‘Matilda’ scores as 2023 word of the year

Australia’s national football team has waltzed into the history books again, this time as the namesake for the 2023 word of the year.

Australian National University Dictionary Centre experts on Wednesday declared “matilda” the word of the year after the nation became transfixed over the team’s FIFA Women’s World Cup journey.

The Matildas’ history-making clash against England smashed Australian viewing records, with the semi-final against the Lionesses reaching 11.15 million viewers.

The numbers made it the most-watched program in more than 20 years and the country’s biggest-ever streaming event, a factor experts took into account when naming the word of the year.

“From the 1880s matilda was one of the names for a swag, a bag of possessions carried by an itinerant man looking for work,” dictionary centre director Amanda Laugesen said.

“These days most people would only know this in relation to the song Waltzing Matilda.

“It’s only since the mid-1990s that the women’s soccer team has been called the Matildas, but after this year’s World Cup the word has once again cemented itself in the Australian lexicon.”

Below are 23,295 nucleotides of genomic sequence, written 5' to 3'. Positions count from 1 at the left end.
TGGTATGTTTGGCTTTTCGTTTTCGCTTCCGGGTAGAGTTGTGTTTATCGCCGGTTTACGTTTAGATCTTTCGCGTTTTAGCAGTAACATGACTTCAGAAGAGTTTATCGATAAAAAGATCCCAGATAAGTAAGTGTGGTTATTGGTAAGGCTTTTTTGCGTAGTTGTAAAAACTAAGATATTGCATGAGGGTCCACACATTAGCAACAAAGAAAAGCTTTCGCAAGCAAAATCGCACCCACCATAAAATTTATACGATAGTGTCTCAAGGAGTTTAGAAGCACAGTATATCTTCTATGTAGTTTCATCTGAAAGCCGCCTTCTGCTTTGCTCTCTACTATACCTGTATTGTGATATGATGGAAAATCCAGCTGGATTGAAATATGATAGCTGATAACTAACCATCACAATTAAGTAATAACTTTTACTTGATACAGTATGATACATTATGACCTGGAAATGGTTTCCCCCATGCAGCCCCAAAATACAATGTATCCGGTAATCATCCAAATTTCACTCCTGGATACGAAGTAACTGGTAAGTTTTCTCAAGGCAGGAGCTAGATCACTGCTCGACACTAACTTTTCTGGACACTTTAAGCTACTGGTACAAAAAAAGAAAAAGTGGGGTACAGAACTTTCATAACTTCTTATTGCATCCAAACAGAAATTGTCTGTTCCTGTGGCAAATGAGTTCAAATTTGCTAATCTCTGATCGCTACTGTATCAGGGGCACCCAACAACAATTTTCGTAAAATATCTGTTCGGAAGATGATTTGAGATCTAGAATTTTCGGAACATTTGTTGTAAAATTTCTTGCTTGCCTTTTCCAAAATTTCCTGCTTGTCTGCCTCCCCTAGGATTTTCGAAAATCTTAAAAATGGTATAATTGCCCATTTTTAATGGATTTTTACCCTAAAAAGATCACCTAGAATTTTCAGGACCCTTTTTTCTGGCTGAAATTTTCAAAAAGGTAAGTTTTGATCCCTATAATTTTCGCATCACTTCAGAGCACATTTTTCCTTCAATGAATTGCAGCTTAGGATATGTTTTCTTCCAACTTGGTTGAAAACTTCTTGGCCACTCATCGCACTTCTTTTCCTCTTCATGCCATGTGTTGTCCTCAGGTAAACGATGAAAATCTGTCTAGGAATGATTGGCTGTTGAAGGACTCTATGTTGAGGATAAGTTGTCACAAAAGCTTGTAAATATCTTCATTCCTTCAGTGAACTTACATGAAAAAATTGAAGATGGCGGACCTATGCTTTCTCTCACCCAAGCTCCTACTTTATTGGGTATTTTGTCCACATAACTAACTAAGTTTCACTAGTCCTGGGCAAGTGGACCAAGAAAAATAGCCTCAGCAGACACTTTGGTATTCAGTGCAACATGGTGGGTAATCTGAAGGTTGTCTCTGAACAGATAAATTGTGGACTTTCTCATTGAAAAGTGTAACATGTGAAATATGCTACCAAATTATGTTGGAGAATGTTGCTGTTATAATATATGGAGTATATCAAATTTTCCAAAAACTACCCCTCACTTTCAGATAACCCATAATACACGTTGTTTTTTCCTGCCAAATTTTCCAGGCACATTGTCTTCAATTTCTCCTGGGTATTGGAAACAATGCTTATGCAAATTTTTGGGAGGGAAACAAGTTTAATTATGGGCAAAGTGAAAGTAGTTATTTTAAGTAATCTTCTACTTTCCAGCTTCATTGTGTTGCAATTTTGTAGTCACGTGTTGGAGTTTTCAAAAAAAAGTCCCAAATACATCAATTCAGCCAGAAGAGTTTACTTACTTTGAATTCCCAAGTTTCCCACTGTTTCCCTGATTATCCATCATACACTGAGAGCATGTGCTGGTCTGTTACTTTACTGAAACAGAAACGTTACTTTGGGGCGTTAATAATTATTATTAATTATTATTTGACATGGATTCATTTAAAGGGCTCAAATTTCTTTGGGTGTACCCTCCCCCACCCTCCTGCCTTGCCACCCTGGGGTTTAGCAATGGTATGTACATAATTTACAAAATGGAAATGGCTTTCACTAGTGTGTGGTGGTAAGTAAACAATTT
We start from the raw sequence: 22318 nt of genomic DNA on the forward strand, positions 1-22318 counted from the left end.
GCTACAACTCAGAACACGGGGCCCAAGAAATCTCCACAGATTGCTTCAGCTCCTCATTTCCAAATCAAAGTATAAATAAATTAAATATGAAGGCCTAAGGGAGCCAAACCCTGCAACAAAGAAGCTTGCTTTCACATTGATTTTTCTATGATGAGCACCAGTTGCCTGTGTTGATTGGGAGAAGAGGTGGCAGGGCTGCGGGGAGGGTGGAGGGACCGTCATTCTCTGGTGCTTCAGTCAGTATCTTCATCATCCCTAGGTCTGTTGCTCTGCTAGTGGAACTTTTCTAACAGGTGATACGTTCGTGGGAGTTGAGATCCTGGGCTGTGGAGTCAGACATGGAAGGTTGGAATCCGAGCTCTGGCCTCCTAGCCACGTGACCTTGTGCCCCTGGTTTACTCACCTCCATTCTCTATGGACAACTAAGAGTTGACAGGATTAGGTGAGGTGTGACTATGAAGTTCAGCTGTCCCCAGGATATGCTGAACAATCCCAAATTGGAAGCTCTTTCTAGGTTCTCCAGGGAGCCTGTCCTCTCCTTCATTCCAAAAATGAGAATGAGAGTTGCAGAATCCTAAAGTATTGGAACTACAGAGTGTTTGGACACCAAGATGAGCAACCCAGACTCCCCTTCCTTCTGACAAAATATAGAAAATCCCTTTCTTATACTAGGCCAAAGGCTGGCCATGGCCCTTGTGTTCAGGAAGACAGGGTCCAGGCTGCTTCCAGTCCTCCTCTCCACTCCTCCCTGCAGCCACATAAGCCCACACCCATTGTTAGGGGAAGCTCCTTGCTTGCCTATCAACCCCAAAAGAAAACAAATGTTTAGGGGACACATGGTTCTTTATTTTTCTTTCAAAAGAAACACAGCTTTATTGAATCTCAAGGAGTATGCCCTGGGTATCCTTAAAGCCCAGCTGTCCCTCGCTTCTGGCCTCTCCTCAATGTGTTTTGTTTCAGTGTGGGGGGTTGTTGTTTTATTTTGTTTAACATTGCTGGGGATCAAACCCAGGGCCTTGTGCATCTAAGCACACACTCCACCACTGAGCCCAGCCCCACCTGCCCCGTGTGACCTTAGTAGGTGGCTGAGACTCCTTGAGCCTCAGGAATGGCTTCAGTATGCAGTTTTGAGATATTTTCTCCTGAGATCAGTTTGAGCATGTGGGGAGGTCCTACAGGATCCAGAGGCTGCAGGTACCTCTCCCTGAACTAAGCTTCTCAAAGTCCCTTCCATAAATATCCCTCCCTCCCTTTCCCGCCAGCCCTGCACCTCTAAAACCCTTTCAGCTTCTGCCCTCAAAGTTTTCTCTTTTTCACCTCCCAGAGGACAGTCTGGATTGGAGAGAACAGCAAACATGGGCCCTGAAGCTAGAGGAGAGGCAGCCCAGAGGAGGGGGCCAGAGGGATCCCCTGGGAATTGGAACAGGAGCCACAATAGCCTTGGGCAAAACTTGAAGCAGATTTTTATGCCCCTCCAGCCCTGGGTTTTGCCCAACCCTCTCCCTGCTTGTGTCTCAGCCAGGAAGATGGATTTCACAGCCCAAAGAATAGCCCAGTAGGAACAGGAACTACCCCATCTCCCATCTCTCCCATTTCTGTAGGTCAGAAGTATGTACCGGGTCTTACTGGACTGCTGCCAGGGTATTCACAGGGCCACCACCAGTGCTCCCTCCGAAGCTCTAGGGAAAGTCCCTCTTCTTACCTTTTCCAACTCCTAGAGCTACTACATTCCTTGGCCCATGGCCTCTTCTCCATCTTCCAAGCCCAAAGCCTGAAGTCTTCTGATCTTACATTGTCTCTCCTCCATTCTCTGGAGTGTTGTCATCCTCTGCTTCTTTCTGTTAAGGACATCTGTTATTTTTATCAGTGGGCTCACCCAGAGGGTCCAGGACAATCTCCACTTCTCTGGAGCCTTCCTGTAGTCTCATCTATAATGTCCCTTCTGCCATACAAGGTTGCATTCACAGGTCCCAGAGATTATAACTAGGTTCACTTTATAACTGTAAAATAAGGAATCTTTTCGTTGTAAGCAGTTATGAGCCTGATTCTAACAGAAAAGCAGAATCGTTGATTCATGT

The word ultimately comes from the female name but its origins in Australian English were unclear, experts said.

“The original German name refers to strength in battle so it’s an appropriate name for a team that has inspired so many people this year, particularly young women and girls,” Dr Laugesen said.

The centre considered other words for 2023, but ultimately, Dr Laugesen said the choice of matilda was easy given the national team’s massive popularity and the word’s long history in Australian English.

“Yesser” and “noer” made the shortlist in reference to how Australians intended to vote in the voice referendum, as did “truth-telling”, the acknowledgement and recognition of historical and ongoing mistreatment and injustices affecting Indigenous peoples.

“Hallucinate” was also on the 2023 shortlist.

The Australian National University Dictionary Centre edits Oxford’s Australian dictionaries.


Cassandra Morgan
(Australian Associated Press)


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